ORLANDO, Fla. (AP) -- "Stand your ground" statutes benefit whites more than blacks, are unnecessary and cause minority men to live in fear, several experts said Friday to a federal civil rights commission evaluating racial disparities in the laws.
But one dissenter, an African-American lawmaker from South Carolina, said the law benefits black defendants by putting in place an extra hurdle toward arrest by police officers who may have hidden racial biases.
"Stand your ground, the way I intended when I voted for it, it's meant so people don't have to live in fear," said Rep. Todd Rutherford, a Democrat from South Carolina.
Rutherford's voice was in the minority among the more than a dozen experts who testified before the U.S. Commission on Civil Rights in Orlando during their only "field" hearing outside of their base in Washington. "Stand-your-ground" laws provide that individuals have no duty to retreat from any place they may rightfully be and may use any level of force, including lethal, if they reasonably believe they face an imminent and immediate threat of serious bodily harm or death.
The laws in around half of the 50 states came under renewed attention in 2012 following the fatal shooting of an unarmed Trayvon Martin, a black teen, in a Sanford town house complex by neighborhood watch volunteer George Zimmerman, who identifies himself as Hispanic. While Zimmerman didn't invoke a part of the law that allows for a an immunity hearing, during which a judge decides whether the case moves forward or is dropped, "stand your ground" defense language was included in the jury instructions at his trial last year. Zimmerman was acquitted of all charges.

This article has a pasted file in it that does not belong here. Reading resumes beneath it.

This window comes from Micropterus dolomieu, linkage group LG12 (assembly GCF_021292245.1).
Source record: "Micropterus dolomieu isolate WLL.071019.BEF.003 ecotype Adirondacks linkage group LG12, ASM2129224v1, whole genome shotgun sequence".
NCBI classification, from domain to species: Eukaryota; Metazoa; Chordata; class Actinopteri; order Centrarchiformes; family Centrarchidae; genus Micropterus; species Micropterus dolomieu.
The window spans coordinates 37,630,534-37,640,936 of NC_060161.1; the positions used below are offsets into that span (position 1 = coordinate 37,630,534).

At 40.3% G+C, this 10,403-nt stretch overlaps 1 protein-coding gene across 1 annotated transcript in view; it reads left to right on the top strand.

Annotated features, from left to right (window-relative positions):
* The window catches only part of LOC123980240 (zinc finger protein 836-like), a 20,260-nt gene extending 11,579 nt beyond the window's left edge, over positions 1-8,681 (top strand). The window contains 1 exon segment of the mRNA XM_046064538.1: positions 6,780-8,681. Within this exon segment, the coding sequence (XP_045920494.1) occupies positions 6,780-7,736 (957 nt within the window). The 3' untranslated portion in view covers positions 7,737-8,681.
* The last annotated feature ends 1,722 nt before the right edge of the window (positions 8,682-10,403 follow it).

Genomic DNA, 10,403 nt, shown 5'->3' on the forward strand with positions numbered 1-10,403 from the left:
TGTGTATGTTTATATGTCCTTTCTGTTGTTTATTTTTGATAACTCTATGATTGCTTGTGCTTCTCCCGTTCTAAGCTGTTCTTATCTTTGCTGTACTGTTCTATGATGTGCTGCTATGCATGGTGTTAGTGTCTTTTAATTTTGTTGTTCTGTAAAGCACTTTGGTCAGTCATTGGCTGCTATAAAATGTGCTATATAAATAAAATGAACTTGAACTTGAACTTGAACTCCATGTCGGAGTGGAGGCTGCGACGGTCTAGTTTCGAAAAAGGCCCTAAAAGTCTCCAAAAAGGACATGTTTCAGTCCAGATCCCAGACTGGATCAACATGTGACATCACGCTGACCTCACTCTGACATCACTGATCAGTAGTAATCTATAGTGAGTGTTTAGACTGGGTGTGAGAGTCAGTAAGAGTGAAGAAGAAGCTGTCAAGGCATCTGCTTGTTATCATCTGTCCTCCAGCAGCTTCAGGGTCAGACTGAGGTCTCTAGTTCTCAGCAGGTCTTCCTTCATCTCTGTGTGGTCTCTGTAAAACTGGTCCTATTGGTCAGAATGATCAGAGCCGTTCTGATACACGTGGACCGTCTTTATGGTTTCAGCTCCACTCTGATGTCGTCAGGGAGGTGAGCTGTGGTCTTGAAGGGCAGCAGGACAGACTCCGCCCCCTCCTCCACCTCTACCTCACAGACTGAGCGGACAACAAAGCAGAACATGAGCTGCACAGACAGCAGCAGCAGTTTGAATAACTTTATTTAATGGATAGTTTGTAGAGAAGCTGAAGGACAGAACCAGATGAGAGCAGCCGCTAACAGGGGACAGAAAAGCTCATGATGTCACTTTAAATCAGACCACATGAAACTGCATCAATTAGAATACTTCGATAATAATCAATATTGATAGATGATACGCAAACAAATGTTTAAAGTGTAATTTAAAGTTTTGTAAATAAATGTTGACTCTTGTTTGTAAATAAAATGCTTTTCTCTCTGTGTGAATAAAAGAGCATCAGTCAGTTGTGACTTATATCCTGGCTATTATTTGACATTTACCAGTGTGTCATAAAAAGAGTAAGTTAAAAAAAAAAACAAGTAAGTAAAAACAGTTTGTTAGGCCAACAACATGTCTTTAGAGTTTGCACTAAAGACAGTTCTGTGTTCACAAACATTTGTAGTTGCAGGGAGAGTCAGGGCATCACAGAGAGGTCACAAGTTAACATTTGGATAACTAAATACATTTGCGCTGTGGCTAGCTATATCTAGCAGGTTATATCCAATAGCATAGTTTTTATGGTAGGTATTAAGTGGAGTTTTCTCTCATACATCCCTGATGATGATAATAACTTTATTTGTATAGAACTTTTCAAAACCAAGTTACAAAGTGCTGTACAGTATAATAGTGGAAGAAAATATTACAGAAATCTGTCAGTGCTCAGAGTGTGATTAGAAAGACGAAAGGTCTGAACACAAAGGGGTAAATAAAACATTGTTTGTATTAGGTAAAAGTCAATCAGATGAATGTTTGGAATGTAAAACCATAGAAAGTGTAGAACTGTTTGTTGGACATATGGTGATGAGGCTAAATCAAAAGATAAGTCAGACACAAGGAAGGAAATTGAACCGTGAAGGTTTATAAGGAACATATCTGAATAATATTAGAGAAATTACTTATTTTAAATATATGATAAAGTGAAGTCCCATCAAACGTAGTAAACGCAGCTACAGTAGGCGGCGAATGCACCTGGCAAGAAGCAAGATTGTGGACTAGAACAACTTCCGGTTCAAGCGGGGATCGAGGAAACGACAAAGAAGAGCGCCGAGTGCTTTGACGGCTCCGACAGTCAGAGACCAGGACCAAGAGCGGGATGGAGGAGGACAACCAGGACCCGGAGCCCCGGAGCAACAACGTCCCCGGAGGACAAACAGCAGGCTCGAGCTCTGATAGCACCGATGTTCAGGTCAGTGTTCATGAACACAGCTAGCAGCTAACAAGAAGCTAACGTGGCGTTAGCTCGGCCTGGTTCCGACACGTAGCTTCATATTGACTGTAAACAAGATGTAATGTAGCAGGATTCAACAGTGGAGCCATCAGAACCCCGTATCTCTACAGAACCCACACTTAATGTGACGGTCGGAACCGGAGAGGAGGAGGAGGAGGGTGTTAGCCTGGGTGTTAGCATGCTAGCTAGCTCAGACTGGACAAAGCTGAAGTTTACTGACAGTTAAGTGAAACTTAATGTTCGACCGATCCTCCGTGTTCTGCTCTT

The commission decided to examine "stand your ground" laws after Martin's fatally shooting, said Martin Castro, the commission's chair. Next year, the commission will issue a report with recommendations for President Obama and Congress.
"It will be beyond anecdote, but concrete statistical information," Castro said.